Army Gen. Douglas MacArthur, commander of Allied forces in the Pacific, was known for his trademark corncob pipe.
But 89-year-old Frank R. Klinger, at the time a sailor on the light cruiser USS Phoenix that somehow survived the Japanese sneak attack on Pearl Harbor, can attest that MacArthur also enjoyed puffing on a cigar every now and then.
It is a detail that Klinger personally learned when he wasn’t busy with his shipmates battling the Japanese naval fleet or helping pave the way for troops to storm various enemy-controlled islands in the Pacific.
Most of the time, Klinger caught only a passing glimpse of the famous general when he boarded the Phoenix, but one evening, the 18-year-old sailor, standing watch topside, was ordered to scold MacArthur – not realizing, of course, that he was the general.
Off the shores of New Guinea, Klinger recalls, he was gazing out into the twilight from his watch post taking in two Liberty ships from the Merchant Marine that had been badly damaged and were going to port.
“The torpedo holes in them were just above the waterline and so big that you could drive a semi truck through them,” he says. “I thought that they must have sealed off the other compartments and dumped the ballast to keep them afloat.”
But his ponderings were soon disrupted by a cabin door opening not far from his station. A cloud of smoke belched into the night air.
“You could see two people inside were smoking cigars,” Klinger says. “I was wearing a headphone set and reported it to the central station, the main battle room, that there was cigar smoke. I was told to go over and inform the people that there was no smoking allowed topside at night.”
Smoking, Klinger explains, was not allowed at night because the glow of the burning tobacco in the darkness might tip off the enemy to the location of a ship.
“As I got close, a Marine sentry put his rifle against my chest and stopped me.,” Klinger says. “He asked me what was I doing, and I told him that I was told by central station there’s no smoking topside. That’s when Gen. MacArthur heard me. He turned around and faced me, and I saw it was him.
“He saluted me, and I saluted him. MacArthur asked me what was going on, and I told him what central station had told me. MacArthur said to me, ‘Oh, I’m sorry. I didn’t realize it was that dark out.’ My knees were shaking a little bit. I probably started stuttering.
“He thanked me and saluted me again, and I saluted him, and he went back inside the cabin.”
The Marine sentry then pulled the rifle away from Klinger’s chest, and he returned to his watch station.
It is a moment that Klinger has cherished his entire life.
And while he was nervous that evening, it does not compare with the emotional intensity he experienced battling Japanese kamikaze pilots who sought to sink ships.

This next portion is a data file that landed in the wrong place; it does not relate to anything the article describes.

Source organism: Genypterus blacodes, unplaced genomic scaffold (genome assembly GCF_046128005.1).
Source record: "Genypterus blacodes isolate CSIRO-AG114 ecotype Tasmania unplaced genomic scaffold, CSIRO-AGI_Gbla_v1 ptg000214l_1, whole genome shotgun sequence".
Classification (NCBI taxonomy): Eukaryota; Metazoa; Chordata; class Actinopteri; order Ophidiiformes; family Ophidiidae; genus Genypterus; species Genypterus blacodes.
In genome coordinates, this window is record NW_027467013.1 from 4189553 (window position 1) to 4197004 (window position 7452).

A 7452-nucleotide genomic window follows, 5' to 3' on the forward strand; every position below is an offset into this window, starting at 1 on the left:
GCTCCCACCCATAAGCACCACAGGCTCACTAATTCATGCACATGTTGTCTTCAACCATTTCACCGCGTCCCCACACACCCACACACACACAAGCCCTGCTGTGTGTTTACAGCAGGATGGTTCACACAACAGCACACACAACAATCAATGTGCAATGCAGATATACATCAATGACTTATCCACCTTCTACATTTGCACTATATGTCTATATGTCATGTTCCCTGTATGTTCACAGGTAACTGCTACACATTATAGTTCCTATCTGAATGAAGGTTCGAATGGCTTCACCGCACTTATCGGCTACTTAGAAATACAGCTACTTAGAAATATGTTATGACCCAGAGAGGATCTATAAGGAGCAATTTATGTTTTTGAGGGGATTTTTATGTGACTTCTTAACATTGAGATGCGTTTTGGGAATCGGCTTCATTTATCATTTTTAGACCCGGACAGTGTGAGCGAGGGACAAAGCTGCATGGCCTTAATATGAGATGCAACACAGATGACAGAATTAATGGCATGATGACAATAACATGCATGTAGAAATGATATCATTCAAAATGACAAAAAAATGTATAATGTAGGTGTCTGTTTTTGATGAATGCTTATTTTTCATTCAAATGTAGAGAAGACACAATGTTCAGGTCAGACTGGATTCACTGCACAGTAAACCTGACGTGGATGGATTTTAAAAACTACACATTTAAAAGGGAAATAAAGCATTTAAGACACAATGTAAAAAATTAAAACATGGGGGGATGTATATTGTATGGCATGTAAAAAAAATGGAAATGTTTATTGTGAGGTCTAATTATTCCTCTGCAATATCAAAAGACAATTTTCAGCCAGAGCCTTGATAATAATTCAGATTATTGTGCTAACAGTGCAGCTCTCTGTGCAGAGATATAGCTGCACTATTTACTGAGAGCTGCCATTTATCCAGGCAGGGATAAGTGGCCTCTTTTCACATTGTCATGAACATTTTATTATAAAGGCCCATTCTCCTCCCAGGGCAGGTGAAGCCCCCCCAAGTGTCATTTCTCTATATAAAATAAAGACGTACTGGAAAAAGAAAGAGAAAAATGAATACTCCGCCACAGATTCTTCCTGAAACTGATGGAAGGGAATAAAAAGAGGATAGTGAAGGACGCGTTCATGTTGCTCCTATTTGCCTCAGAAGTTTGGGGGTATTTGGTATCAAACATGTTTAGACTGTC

“You forget everything except concentrating on the mission at hand,” Klinger says. “I was setting fuses for 5-inch shells that weighed anywhere from 70 to 100 pounds. The Phoenix shot down a total of eight planes.”
But that was just part of the fierce action that Klinger and his crew members frequently experienced. There were battles with Japanese warships and invasions of islands.
For Klinger, the Battle of Surigao Strait remains among the most vivid. It was fierce and quick.
“It happened at night, and there were a total 48 warships involved,” he says. “The Americans and Australians had six battleships, eight cruisers and 22 destroyers, and the Japanese had two battleships, two heavy cruisers and eight destroyers. The battle lasted only 25 minutes.”
“We sank all of the enemy’s ships or they were in the process of capsizing.”
When the smoke cleared, Klinger says, he was ordered to inspect the main deck of the Phoenix for fires and injuries.
“We weren’t hit at all,” he says, “but there were so many empty shells on the deck, it looked like cut firewood.”
Klinger says he considers himself fortunate that he survived the war with barely a scratch. His brother Benny also made it home safely from the war. The same cannot be said about their older brother Stephen, who served in the Army Air Forces in Europe.
“Steve was a tail gunner on a B-17 Flying Fortress, and while they were over the bombing target, a German fighter plane started shooting its cannon, and one of the shells hit my brother and killed him,” Klinger says. “The B-17 pilot said Steve had been shooting at the plane when he was hit. That was in October 1943.”
The heroic tail gunner was later buried in Cambridge, England.
Back home, Klinger’s mother, Isabelle, also suffered an injury at a Buffalo war plant making machine-gun shell casings. Sections of three of her fingers on her right hand were amputated after being crushed in a stamping machine. But that could not begin to compare with the loss of her son Stephen.
“She would sit on the edge of her bed and cry and say to me, ‘Is Stephen ever coming back?’ I would tell her that where he’s buried, they will take care of him forever,” Klinger recalls. “He’s in a beautiful military cemetery … with all his buddies.”